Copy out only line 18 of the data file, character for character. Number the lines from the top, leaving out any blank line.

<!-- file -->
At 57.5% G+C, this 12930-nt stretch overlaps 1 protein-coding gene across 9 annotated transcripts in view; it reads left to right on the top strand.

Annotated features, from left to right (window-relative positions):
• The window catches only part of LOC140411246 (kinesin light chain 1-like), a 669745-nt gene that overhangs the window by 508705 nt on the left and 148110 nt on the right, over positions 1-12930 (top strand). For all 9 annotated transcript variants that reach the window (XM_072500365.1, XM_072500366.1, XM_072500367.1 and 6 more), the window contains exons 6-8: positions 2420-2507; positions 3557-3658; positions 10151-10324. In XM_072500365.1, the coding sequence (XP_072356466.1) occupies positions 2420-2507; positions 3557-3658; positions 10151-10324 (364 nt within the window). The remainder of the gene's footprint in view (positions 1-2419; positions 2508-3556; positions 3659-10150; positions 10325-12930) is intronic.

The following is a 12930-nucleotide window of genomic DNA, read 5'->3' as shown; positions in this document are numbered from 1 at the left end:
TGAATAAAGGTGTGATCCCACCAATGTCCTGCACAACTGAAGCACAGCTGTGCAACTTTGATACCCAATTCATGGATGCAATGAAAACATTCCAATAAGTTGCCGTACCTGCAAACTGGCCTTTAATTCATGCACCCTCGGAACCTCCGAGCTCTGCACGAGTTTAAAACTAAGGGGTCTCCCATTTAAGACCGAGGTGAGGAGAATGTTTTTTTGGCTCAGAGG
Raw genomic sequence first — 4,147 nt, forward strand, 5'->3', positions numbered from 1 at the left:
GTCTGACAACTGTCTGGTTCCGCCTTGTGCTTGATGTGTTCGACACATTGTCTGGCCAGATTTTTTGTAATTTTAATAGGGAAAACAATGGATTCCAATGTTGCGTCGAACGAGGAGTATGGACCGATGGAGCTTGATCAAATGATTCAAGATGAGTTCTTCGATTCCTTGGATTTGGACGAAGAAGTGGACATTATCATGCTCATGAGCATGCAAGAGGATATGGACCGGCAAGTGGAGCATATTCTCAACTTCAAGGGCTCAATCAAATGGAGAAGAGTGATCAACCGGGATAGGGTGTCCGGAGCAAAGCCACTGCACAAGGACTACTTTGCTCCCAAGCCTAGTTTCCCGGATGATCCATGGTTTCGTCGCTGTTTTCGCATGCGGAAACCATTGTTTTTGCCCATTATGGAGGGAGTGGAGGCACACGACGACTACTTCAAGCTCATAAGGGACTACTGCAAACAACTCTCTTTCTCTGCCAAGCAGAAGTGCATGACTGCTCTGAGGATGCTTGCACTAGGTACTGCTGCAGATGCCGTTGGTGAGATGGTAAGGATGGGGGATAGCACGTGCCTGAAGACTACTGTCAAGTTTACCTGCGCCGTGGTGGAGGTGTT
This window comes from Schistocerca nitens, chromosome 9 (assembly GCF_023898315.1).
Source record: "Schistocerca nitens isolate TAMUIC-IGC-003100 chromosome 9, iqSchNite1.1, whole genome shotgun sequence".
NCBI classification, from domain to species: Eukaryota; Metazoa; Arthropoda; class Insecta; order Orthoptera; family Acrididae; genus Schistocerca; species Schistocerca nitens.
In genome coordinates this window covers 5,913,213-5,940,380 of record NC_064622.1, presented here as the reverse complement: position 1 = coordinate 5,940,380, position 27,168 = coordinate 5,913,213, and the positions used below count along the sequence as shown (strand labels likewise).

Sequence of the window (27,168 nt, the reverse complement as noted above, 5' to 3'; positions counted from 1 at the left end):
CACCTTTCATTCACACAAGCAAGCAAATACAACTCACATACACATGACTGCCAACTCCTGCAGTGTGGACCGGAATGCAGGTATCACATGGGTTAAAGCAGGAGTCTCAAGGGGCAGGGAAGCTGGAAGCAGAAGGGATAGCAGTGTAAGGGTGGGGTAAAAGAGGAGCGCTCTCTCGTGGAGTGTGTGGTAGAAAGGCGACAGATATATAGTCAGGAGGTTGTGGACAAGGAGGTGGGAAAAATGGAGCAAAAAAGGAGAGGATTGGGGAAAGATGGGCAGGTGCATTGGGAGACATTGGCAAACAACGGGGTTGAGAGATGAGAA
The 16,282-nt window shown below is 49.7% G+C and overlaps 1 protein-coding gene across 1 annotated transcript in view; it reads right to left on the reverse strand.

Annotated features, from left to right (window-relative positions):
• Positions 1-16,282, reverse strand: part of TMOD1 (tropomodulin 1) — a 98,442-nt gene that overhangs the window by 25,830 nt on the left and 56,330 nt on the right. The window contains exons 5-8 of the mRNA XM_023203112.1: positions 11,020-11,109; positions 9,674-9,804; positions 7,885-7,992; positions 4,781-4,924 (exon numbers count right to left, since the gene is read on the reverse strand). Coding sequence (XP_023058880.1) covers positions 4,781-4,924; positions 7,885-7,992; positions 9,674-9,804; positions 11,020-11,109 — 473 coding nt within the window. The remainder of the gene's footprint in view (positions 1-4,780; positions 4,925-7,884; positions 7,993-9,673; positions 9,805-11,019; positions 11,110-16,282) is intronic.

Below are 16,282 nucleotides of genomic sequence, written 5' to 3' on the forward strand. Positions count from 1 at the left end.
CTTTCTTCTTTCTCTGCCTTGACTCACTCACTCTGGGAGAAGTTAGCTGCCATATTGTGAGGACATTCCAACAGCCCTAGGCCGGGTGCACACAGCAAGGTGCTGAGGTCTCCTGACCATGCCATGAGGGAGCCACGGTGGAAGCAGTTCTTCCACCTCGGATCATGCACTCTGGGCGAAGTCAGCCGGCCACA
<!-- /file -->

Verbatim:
CTTTCTTCTTTCTCTGCCTTGACTCACTCACTCTGGGAGAAGTTAGCTGCCATATTGTGAGGACATTCCAACAGCCCTAGGCCGGGTGCACACAGCAAGGTGCTGAGGTCTCCTGACCATGCCATGAGGGAGCCACGGTGGAAGCAGTTCTTCCACCTCGGATCATGCACTCTGGGCGAAGTCAGCCGGCCACA